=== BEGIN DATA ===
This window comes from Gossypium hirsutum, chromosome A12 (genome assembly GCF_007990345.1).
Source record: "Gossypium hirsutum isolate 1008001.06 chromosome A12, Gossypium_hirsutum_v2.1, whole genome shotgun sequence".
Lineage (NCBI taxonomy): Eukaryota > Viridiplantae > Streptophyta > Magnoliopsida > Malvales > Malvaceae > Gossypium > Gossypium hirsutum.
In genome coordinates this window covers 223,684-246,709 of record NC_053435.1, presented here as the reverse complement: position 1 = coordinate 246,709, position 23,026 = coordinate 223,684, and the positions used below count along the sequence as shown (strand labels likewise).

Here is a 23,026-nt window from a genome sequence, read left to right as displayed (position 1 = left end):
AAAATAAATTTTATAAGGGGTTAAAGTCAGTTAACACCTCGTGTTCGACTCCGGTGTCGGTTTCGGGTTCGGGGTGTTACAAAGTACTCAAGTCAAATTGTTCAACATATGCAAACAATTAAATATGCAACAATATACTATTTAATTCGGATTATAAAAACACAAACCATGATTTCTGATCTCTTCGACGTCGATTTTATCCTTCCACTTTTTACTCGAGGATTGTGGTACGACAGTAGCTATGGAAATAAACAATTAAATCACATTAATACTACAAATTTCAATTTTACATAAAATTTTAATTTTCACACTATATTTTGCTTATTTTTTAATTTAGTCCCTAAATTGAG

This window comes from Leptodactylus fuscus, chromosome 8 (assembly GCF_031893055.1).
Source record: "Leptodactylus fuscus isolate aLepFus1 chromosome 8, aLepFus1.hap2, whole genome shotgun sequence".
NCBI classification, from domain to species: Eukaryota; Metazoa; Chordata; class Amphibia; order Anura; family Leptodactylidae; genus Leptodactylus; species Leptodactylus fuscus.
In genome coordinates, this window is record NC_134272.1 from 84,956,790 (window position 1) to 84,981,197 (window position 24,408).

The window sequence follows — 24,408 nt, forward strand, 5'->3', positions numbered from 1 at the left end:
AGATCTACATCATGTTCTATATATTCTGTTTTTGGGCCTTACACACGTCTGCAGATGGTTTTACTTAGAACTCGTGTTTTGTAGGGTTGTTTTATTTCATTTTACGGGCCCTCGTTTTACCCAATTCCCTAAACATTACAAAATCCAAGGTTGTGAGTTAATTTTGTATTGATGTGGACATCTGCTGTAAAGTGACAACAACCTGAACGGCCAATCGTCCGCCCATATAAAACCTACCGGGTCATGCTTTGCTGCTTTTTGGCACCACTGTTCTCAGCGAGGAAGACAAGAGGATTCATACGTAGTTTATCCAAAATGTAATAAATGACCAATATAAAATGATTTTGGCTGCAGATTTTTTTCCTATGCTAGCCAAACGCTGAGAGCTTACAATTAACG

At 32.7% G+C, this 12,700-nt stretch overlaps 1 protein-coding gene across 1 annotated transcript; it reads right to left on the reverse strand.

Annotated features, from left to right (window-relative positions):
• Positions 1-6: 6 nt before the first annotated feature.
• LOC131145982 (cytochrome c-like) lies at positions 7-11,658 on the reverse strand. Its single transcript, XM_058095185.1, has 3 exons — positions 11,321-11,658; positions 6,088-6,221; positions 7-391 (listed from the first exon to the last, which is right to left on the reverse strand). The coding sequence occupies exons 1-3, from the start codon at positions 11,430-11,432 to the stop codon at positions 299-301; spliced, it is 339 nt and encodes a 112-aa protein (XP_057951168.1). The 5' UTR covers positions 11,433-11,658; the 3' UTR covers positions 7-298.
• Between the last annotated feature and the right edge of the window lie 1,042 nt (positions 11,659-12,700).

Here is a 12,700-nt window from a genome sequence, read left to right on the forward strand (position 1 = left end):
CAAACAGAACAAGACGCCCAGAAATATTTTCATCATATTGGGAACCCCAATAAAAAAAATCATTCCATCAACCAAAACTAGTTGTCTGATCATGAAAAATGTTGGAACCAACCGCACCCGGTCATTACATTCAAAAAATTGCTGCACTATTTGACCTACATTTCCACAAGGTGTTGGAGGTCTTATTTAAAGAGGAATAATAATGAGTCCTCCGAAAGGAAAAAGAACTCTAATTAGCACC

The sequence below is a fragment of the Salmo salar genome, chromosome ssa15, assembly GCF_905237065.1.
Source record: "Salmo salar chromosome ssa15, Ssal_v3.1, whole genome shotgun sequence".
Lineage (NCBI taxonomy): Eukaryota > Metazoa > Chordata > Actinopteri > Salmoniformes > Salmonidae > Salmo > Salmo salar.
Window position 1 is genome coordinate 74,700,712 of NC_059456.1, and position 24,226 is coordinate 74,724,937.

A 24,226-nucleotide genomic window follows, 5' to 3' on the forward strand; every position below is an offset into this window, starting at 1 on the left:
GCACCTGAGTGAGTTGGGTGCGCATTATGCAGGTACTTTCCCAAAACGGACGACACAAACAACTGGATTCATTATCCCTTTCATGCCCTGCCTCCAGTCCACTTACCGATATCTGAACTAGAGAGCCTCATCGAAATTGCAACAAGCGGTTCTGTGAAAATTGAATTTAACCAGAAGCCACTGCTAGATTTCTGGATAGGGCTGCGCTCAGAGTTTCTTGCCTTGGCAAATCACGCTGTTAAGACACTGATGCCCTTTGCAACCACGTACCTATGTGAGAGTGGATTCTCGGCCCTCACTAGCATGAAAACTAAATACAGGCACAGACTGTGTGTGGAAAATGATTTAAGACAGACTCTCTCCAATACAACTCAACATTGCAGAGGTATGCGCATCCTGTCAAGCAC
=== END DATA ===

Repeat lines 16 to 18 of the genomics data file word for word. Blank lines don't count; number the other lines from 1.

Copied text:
• LOC131145982 (cytochrome c-like) lies at positions 7-11,658 on the reverse strand. Its single transcript, XM_058095185.1, has 3 exons — positions 11,321-11,658; positions 6,088-6,221; positions 7-391 (listed from the first exon to the last, which is right to left on the reverse strand). The coding sequence occupies exons 1-3, from the start codon at positions 11,430-11,432 to the stop codon at positions 299-301; spliced, it is 339 nt and encodes a 112-aa protein (XP_057951168.1). The 5' UTR covers positions 11,433-11,658; the 3' UTR covers positions 7-298.
• Between the last annotated feature and the right edge of the window lie 1,042 nt (positions 11,659-12,700).

Here is a 12,700-nt window from a genome sequence, read left to right on the forward strand (position 1 = left end):